Essential Marketing for Florists

The Benefits of Benevolence Programs

On Valentine’s Day, the staff of The Society of American Florists—employees who typically work behind the scenes to advance the industry—got in on the action by delivering flowers to seniors in two assisted living communities in Alexandria, Virginia.

The SAF workers were among 500 volunteers (dubbed “Cupid’s Crew”) with Wish of a Lifetime, a nonprofit devoted to fulfilling elders’ dreams and sharing their stories to inspire those of all ages. Nationwide, the group organized 75 events and distributed 10,000 roses.

 

“The Valentine’s Day rose program was one of many compassion programs that Wish of a Lifetime conducts throughout the year to show senior citizens that they are loved and cared for,” said SAF Vice President of Marketing Jennifer Sparks. “SAF got involved because the effort beautifully illustrates the research we conducted with Rutgers University regarding senior citizens and flowers.”

The Rutgers study found that, in the presence of flowers, seniors showed a significant increase in happiness, performed higher on memory tests, and engaged in more social activity.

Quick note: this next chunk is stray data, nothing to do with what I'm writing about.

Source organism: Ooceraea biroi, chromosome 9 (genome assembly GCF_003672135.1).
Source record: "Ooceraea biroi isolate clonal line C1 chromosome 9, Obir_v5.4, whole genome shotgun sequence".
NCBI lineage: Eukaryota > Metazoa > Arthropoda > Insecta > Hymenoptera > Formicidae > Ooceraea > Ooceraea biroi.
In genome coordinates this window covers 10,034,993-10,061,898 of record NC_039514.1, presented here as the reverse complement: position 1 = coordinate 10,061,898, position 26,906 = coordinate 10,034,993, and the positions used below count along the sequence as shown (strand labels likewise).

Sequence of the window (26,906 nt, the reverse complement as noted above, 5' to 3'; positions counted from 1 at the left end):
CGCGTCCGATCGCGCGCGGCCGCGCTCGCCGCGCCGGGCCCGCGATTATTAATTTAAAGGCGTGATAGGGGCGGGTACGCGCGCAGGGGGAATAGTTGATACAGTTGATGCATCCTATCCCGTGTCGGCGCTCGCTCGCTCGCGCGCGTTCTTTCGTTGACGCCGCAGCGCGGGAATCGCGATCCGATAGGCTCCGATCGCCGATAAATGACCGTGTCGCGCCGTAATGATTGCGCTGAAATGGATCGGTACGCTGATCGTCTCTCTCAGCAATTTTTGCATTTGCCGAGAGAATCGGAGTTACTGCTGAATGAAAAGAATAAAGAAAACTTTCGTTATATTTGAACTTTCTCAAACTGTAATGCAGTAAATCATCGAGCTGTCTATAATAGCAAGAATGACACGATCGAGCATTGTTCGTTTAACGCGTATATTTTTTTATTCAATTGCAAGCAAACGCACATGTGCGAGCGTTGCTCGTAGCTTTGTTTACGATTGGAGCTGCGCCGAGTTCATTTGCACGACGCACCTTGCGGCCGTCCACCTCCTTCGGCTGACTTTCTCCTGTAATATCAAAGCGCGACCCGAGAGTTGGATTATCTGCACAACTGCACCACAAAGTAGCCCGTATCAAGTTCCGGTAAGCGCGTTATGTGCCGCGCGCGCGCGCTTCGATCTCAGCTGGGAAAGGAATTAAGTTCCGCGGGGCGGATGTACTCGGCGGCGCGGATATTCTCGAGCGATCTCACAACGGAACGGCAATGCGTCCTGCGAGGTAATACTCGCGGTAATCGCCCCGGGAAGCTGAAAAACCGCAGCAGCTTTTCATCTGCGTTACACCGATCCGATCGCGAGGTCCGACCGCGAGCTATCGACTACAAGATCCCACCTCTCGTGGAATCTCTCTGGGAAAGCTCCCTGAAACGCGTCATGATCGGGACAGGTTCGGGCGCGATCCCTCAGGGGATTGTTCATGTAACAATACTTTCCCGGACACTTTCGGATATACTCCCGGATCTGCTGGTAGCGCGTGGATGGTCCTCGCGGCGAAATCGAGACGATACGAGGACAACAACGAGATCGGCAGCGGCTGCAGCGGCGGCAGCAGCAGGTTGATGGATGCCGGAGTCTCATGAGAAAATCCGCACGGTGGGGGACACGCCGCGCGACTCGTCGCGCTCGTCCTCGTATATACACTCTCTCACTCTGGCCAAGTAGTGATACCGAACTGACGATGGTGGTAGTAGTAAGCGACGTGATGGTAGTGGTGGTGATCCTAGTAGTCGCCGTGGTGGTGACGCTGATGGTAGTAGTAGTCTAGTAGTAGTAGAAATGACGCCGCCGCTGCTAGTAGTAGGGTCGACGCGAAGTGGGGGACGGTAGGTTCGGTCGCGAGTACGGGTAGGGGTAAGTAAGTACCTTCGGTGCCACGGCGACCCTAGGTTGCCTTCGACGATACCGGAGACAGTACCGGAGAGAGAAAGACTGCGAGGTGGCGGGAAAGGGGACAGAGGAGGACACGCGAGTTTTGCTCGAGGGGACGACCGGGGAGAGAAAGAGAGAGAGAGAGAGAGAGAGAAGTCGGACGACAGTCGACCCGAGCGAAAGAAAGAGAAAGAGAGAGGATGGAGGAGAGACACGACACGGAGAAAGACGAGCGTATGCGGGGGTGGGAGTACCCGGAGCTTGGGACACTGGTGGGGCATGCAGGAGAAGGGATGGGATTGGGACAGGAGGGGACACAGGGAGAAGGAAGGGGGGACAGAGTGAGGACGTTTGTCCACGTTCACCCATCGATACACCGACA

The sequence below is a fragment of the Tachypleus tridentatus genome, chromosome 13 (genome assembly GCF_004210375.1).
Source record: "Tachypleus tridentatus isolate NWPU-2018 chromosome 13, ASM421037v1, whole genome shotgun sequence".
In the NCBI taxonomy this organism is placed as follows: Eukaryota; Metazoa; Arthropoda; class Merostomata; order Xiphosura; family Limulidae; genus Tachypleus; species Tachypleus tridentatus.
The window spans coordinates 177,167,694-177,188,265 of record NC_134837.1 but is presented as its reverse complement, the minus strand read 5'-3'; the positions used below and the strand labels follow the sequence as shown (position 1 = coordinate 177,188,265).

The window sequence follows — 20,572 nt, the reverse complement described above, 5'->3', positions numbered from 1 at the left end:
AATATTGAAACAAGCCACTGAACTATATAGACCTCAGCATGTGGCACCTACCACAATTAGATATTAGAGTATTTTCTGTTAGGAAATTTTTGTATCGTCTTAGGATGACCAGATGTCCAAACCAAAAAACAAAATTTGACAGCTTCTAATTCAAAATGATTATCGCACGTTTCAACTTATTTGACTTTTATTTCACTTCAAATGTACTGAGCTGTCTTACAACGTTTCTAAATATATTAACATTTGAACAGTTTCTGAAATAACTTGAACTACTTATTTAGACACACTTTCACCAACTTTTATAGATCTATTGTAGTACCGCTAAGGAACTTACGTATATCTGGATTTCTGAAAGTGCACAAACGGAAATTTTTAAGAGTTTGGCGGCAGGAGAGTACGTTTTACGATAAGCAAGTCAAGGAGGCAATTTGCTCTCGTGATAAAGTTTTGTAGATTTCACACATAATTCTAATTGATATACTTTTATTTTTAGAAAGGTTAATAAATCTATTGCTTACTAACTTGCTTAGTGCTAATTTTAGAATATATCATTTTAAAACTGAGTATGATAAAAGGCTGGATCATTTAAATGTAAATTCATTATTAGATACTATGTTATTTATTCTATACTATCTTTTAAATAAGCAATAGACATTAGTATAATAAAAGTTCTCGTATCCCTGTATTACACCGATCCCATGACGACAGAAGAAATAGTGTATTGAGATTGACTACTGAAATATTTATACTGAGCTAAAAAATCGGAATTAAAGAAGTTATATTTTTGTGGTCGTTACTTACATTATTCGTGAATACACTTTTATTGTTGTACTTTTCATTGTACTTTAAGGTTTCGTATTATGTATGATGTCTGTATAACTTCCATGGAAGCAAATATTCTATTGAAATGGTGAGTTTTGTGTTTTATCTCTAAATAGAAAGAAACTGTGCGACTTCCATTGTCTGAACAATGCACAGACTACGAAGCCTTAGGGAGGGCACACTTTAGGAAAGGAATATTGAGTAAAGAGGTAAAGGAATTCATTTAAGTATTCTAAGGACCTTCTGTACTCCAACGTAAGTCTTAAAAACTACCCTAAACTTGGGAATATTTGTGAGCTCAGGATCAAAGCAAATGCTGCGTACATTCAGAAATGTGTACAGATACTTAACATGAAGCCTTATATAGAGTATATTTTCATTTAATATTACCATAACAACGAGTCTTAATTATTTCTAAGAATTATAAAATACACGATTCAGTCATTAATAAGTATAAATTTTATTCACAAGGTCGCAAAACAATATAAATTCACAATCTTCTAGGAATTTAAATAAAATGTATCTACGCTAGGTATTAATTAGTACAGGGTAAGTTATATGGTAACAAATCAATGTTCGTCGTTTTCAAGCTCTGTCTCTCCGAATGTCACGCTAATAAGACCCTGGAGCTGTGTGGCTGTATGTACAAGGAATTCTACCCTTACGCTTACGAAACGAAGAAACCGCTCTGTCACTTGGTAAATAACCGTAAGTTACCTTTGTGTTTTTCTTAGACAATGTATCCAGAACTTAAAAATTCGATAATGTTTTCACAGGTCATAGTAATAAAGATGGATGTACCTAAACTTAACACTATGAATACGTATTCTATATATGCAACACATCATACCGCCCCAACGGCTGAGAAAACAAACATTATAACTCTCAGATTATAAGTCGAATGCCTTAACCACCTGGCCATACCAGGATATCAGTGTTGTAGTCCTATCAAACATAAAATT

Although very familiar with the research, Sparks and her colleagues were overwhelmed by the anecdotal evidence. 

“Upon receiving a rose, the seniors’ eyes lit up and many seemed genuinely appreciative of our gesture of compassion,” Sparks said. “It was nice to play cupid and experience firsthand the positive benefits of a gift of flowers!”

Wish of a Lifetime is one of many benevolence programs that use flowers to deliver unexpected cheer. A few others include Random Acts of Flowers, Memorial Day Flowers, Teleflora’s Make Someone Smile Week, FTD’s Good Neighbor Week, The Lonely Bouquet, and Petal it Forward.

The payoff of these activities is immense. For starters, both the giver and recipient experience joy. And if you publicize your good deeds (hint: you should), you:

1) demonstrate to consumers the validity of flower power (showing is more effective than telling)

2) encourage others to get involved (kindness is contagious)

3) generate great PR for your brand (customers appreciate altruism)

If there’s no organized effort in your community, you can always institute your own. Think of demographics that could use a pick-me-up and pick an hour or two on a slow day to deliver smiles. Take photos and videos, because you want customers to actually see and hear recipients’ reactions. Email a local reporter a photo or two with a quick paragraph about what you did to spread the love even further.

Comments

comments

Leave a Comment

Your email address will not be published. Required fields are marked *

This site uses Akismet to reduce spam. Learn how your comment data is processed.